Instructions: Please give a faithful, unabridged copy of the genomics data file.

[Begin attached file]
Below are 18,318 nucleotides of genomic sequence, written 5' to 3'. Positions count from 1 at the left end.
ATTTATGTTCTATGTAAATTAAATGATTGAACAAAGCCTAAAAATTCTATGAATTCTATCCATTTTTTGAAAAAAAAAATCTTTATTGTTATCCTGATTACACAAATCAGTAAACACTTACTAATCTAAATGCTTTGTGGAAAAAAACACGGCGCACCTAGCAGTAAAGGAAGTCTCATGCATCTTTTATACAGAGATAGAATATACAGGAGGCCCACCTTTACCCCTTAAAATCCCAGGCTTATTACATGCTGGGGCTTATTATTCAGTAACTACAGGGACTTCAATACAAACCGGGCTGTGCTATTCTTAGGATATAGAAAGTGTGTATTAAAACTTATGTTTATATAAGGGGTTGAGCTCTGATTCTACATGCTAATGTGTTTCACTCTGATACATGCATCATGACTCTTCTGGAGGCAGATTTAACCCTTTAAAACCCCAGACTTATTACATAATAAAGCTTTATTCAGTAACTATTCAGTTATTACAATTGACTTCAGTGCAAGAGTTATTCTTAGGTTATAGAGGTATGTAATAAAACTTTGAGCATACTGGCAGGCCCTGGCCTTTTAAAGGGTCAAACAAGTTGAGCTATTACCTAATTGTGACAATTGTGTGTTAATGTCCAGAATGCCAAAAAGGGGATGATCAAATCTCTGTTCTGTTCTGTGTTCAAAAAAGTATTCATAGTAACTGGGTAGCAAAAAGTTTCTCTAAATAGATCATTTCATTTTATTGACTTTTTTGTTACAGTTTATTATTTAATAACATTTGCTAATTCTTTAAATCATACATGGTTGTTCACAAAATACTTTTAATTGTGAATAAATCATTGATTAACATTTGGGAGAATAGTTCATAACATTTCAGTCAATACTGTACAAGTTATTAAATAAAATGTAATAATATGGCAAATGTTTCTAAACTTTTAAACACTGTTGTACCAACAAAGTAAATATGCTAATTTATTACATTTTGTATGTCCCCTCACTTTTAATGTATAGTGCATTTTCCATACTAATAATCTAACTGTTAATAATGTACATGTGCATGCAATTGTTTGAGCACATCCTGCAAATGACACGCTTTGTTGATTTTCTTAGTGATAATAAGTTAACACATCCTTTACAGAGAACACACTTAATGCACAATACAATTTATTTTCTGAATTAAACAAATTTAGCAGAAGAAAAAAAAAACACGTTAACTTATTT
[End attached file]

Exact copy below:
Below are 18,318 nucleotides of genomic sequence, written 5' to 3'. Positions count from 1 at the left end.
ATTTATGTTCTATGTAAATTAAATGATTGAACAAAGCCTAAAAATTCTATGAATTCTATCCATTTTTTGAAAAAAAAAATCTTTATTGTTATCCTGATTACACAAATCAGTAAACACTTACTAATCTAAATGCTTTGTGGAAAAAAACACGGCGCACCTAGCAGTAAAGGAAGTCTCATGCATCTTTTATACAGAGATAGAATATACAGGAGGCCCACCTTTACCCCTTAAAATCCCAGGCTTATTACATGCTGGGGCTTATTATTCAGTAACTACAGGGACTTCAATACAAACCGGGCTGTGCTATTCTTAGGATATAGAAAGTGTGTATTAAAACTTATGTTTATATAAGGGGTTGAGCTCTGATTCTACATGCTAATGTGTTTCACTCTGATACATGCATCATGACTCTTCTGGAGGCAGATTTAACCCTTTAAAACCCCAGACTTATTACATAATAAAGCTTTATTCAGTAACTATTCAGTTATTACAATTGACTTCAGTGCAAGAGTTATTCTTAGGTTATAGAGGTATGTAATAAAACTTTGAGCATACTGGCAGGCCCTGGCCTTTTAAAGGGTCAAACAAGTTGAGCTATTACCTAATTGTGACAATTGTGTGTTAATGTCCAGAATGCCAAAAAGGGGATGATCAAATCTCTGTTCTGTTCTGTGTTCAAAAAAGTATTCATAGTAACTGGGTAGCAAAAAGTTTCTCTAAATAGATCATTTCATTTTATTGACTTTTTTGTTACAGTTTATTATTTAATAACATTTGCTAATTCTTTAAATCATACATGGTTGTTCACAAAATACTTTTAATTGTGAATAAATCATTGATTAACATTTGGGAGAATAGTTCATAACATTTCAGTCAATACTGTACAAGTTATTAAATAAAATGTAATAATATGGCAAATGTTTCTAAACTTTTAAACACTGTTGTACCAACAAAGTAAATATGCTAATTTATTACATTTTGTATGTCCCCTCACTTTTAATGTATAGTGCATTTTCCATACTAATAATCTAACTGTTAATAATGTACATGTGCATGCAATTGTTTGAGCACATCCTGCAAATGACACGCTTTGTTGATTTTCTTAGTGATAATAAGTTAACACATCCTTTACAGAGAACACACTTAATGCACAATACAATTTATTTTCTGAATTAAACAAATTTAGCAGAAGAAAAAAAAAACACGTTAACTTATTT